-          Phil watched as the blond pulled up on a motorcycle.

There’s only one difference between the above sentences. And in each sentences we assume something different about the blond. That’s also subtext.

·       Subtext is understood

Does Vito Corleone ever say that he loves his family? That he’s looking out for them? That he’ll do anything for them?

No. It’s already in the subtext of each scene. For him to say actually “I’ll do anything for you,” would be redundant and even absurd. The audience might actually out loud. Besides, “I’ll do anything for you” or “I love you” would add nothing to the story or to what we already know about the character.

·       The plot is what happens in the story.

·       The subtext is what’s really happening.

 Mary: "Do you love me?"
             John opens the refrigerator door. 
 John: "Of course."

·       Subtext shows conflict and reveals character without saying it.

        Son: “Why can’t I go to college?”
    Father: “You think what I do isn’t good enough?”

        Wife: Where are we going on our vacation?
Husband: We went someplace last year.

Girlfriend: “Did you kiss Betty?”
Boyfriend: “What’s that supposed to mean?”

Employer: You catch up on your work?
Employee: I’m getting there?
Employer: I hope so.

Girlfriend: “You gonna take me to the prom?”
Boyfriend: “Why is that so important?”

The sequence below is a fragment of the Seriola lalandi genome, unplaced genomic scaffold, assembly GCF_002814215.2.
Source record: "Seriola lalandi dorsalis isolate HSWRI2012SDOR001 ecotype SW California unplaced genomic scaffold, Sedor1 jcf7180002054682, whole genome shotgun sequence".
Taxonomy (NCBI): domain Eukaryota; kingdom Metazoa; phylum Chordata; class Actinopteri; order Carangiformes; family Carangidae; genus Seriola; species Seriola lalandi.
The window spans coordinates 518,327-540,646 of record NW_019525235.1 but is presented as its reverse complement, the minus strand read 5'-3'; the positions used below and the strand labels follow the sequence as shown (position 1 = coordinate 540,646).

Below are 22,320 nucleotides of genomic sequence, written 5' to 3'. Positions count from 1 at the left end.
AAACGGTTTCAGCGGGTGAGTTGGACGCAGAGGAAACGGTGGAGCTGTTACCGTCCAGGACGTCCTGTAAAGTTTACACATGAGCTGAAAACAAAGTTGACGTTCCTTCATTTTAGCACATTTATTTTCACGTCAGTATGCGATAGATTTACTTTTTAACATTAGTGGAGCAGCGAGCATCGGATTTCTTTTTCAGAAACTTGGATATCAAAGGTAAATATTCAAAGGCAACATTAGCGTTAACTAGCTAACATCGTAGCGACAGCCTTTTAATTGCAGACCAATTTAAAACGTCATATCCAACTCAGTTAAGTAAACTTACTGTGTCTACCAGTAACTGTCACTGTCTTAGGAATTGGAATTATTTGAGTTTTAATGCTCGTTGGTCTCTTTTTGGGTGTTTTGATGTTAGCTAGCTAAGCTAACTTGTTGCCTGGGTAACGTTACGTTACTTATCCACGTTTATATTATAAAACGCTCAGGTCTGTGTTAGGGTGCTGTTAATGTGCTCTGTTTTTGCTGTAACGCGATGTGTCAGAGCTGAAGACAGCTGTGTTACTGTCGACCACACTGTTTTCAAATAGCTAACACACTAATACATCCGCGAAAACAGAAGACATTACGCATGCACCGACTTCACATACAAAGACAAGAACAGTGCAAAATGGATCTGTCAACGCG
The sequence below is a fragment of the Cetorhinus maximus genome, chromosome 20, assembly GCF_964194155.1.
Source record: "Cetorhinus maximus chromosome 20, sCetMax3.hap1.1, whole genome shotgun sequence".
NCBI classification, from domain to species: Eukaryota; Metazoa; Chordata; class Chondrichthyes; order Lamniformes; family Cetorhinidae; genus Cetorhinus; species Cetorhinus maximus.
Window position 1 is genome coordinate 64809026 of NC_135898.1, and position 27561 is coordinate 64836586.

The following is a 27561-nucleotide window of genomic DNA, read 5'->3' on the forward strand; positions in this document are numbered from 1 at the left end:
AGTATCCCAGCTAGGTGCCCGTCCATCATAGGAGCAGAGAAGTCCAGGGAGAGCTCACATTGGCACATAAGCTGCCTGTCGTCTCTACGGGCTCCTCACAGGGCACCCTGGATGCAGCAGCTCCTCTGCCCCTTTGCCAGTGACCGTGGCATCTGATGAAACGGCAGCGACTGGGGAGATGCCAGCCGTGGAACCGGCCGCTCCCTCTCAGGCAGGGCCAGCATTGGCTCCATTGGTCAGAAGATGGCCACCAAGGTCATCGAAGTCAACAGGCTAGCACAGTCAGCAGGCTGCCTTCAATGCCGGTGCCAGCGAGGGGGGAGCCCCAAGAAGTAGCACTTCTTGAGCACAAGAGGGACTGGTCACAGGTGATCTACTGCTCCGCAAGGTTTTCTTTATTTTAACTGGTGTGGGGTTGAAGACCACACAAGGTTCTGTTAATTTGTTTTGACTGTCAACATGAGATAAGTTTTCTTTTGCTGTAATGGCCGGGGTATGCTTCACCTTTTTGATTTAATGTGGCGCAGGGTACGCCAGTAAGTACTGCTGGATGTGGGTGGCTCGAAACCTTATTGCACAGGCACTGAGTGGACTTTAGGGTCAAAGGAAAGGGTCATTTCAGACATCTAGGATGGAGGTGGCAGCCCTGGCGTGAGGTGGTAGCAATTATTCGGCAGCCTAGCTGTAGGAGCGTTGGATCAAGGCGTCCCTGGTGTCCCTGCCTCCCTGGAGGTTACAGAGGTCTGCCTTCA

Father: “How are your grades?”
                      Daughter: “Grades aren’t everything

 Nobody in the above instances answered the question. They said something else. And in saying that “something else” they revealed more about themselves than if they had answered directly.

·       Subtext is subtle. It points to a meaning without saying it.

          Art student: “Pretty cool oil painting I did, isn’t it?”
          Art teacher: “I really like the way you use red.”

The well-known writing teacher Robert McKee has said: “If your characters say what they mean, then your story is in deep sh**.”

·                 Subtext deepens our characters.

·                 Subtext deepens our stories.

The truth will sock youin the gut
But we already know subtext. We use it every day.
Yet when we sit down to write, it may escape us.

So, how do we learn to write in subtext? Simply listen carefully to what real people say. Maybe hang out at Starbucks, get a vente cappuccino or whatever and find a comfortable chair and eavesdrop on conversations. Or eavesdrop at the checkout stand. Or in your kitchen. Best of all, we should listen to how we ourselves speak.

Okay, but how do we write it!
Write down (or think about) what the character really means: “You really gonna to marry that slob?

Then say it like people really say it: “Are you sure about him?”

Here’s a familiar dialogue:

                                             What is said                      The Subtext
Guy: “Want to come up for a drink?”    “Let’s have sex.”

Girl: “Long day. I’m really tired.”           “I’m not sure.”

Guy: “You sure?”                       “I don’t care. I’m horny.”

Girl: “Maybe another time.”                  “Don’t push it.”

                                        I'll end with this one:
   Husband: Was it good for you too?
       Wife:  I’m speechless.
                     That's subtext.


"Yes, I know Madeleine's missing. But I can explain that. I can explain everything



Saturday, May 2, 2015

6 Tips to a Great First Sentence

6 Tips to a Great First Sentence

“In retrospect I shouldn’t have freed the tiger.”

Jodi Picoult’s first line here, in Lone Wolf
has many of the traits of a great first sentence.

It is a surprise

It provides an image